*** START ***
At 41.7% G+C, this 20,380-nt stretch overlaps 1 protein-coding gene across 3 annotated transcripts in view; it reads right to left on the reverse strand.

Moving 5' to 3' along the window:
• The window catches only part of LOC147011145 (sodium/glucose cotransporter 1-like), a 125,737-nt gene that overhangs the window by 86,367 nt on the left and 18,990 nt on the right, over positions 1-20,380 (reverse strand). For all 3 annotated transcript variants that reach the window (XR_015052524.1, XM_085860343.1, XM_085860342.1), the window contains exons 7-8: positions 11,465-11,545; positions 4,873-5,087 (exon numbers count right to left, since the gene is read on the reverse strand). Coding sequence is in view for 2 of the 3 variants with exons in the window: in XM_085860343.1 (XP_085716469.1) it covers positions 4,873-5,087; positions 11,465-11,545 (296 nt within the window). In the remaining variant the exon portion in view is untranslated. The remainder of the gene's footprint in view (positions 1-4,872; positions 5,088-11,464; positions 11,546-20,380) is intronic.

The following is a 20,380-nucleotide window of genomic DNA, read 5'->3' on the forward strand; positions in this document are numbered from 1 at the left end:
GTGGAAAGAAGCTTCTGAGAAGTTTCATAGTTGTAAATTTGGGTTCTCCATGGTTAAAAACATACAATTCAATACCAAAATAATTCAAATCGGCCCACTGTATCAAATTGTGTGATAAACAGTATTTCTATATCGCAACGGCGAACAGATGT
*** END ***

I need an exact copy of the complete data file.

At 41.7% G+C, this 20,380-nt stretch overlaps 1 protein-coding gene across 3 annotated transcripts in view; it reads right to left on the reverse strand.

Moving 5' to 3' along the window:
• The window catches only part of LOC147011145 (sodium/glucose cotransporter 1-like), a 125,737-nt gene that overhangs the window by 86,367 nt on the left and 18,990 nt on the right, over positions 1-20,380 (reverse strand). For all 3 annotated transcript variants that reach the window (XR_015052524.1, XM_085860343.1, XM_085860342.1), the window contains exons 7-8: positions 11,465-11,545; positions 4,873-5,087 (exon numbers count right to left, since the gene is read on the reverse strand). Coding sequence is in view for 2 of the 3 variants with exons in the window: in XM_085860343.1 (XP_085716469.1) it covers positions 4,873-5,087; positions 11,465-11,545 (296 nt within the window). In the remaining variant the exon portion in view is untranslated. The remainder of the gene's footprint in view (positions 1-4,872; positions 5,088-11,464; positions 11,546-20,380) is intronic.

The following is a 20,380-nucleotide window of genomic DNA, read 5'->3' on the forward strand; positions in this document are numbered from 1 at the left end:
GTGGAAAGAAGCTTCTGAGAAGTTTCATAGTTGTAAATTTGGGTTCTCCATGGTTAAAAACATACAATTCAATACCAAAATAATTCAAATCGGCCCACTGTATCAAATTGTGTGATAAACAGTATTTCTATATCGCAACGGCGAACAGATGT